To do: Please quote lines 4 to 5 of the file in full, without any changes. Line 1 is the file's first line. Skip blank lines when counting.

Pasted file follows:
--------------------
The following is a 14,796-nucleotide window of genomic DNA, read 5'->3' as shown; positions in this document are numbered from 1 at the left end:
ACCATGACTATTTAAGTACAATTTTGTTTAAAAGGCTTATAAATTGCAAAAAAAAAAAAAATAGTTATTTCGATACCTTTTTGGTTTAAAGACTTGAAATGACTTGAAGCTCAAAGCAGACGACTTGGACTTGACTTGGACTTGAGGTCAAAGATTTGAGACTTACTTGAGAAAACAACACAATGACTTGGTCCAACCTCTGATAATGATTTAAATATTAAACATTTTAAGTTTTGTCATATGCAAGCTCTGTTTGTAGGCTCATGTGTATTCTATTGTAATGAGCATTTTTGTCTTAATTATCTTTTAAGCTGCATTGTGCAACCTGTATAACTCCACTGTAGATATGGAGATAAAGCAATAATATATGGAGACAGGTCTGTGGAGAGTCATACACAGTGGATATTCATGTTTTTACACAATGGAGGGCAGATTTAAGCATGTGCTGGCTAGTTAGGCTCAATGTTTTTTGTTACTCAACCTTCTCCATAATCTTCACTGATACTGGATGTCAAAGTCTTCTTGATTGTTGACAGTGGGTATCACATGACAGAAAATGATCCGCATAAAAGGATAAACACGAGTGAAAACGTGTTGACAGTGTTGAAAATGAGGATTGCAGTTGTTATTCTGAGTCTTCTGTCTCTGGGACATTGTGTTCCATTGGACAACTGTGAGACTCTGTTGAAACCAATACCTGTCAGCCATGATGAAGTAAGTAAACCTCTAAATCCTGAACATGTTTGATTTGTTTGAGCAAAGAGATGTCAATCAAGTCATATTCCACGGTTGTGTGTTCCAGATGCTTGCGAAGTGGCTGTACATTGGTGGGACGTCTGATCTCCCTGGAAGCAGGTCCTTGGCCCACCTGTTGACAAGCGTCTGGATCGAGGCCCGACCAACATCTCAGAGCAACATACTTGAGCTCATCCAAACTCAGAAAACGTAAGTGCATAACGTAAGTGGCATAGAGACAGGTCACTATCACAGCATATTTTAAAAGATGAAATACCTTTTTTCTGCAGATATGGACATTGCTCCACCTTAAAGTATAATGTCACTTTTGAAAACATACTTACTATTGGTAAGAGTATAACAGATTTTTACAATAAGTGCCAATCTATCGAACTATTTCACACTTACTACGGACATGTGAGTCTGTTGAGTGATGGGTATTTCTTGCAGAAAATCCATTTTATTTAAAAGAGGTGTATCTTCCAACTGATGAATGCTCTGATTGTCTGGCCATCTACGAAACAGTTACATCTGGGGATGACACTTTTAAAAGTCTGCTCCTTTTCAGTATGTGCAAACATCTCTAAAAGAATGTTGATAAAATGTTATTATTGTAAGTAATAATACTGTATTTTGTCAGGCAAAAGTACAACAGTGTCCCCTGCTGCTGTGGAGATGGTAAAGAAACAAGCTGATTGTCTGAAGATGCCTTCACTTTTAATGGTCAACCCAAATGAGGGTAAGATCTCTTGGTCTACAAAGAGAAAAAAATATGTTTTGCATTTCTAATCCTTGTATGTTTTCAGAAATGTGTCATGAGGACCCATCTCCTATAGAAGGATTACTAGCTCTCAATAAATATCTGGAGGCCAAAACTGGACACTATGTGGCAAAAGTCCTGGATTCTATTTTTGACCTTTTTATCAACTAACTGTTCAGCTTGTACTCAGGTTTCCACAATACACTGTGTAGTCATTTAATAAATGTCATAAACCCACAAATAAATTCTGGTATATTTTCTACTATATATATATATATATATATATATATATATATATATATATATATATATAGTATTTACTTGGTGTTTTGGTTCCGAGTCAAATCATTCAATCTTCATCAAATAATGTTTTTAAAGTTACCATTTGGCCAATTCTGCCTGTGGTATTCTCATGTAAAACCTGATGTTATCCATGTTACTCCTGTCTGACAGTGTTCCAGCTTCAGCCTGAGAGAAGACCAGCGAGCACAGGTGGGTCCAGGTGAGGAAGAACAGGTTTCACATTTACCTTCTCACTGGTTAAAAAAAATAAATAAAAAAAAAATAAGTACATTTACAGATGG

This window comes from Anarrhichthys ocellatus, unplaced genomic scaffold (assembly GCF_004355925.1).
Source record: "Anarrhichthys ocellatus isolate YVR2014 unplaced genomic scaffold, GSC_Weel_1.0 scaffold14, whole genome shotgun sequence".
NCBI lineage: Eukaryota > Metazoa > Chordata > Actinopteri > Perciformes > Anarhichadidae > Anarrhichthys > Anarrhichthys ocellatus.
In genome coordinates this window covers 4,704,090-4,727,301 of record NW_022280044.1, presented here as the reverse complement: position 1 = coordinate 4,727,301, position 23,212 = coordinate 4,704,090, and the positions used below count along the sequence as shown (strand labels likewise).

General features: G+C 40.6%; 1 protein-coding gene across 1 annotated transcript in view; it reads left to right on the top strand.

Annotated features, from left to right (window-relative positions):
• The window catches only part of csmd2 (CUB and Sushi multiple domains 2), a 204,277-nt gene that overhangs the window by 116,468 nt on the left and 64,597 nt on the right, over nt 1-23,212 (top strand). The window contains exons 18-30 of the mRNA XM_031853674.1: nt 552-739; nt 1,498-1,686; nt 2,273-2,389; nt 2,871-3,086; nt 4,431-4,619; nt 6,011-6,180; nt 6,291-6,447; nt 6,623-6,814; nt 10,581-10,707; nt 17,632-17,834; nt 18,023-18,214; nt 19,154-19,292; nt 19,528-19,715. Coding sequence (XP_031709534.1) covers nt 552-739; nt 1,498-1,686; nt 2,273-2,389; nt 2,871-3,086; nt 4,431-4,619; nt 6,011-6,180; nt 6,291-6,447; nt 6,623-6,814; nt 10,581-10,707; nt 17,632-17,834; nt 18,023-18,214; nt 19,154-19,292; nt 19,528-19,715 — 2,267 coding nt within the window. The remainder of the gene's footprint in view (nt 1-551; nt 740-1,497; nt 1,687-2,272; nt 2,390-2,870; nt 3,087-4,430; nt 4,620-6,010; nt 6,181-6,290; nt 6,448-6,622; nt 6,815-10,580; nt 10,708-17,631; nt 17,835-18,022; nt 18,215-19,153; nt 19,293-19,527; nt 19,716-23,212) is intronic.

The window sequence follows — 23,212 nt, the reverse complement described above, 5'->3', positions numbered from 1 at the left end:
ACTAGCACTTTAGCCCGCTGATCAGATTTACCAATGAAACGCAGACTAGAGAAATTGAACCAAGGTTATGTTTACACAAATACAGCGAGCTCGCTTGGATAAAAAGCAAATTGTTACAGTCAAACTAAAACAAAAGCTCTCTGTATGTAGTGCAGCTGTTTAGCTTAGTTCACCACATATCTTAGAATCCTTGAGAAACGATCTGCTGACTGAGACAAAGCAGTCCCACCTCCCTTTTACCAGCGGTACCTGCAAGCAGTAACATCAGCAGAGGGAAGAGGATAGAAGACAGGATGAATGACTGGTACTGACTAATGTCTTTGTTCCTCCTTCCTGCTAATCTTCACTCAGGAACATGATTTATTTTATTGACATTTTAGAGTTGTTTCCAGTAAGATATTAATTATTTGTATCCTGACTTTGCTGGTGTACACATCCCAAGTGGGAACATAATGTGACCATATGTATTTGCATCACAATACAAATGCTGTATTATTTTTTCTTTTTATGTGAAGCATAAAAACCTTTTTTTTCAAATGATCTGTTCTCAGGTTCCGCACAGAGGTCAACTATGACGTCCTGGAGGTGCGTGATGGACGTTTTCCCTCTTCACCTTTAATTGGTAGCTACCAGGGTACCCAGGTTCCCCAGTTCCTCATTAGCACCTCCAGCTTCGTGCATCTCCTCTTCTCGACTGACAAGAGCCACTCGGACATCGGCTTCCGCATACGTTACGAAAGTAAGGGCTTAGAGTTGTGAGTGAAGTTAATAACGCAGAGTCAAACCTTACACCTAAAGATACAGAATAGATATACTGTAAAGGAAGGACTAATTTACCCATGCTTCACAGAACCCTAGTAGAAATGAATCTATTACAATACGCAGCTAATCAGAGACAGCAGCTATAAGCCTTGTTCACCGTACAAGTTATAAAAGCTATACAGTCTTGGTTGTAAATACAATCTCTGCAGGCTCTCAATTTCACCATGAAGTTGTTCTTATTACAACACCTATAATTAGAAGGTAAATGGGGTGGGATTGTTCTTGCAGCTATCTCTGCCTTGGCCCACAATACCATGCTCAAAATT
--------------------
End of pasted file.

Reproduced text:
Source record: "Anarrhichthys ocellatus isolate YVR2014 unplaced genomic scaffold, GSC_Weel_1.0 scaffold14, whole genome shotgun sequence".
NCBI lineage: Eukaryota > Metazoa > Chordata > Actinopteri > Perciformes > Anarhichadidae > Anarrhichthys > Anarrhichthys ocellatus.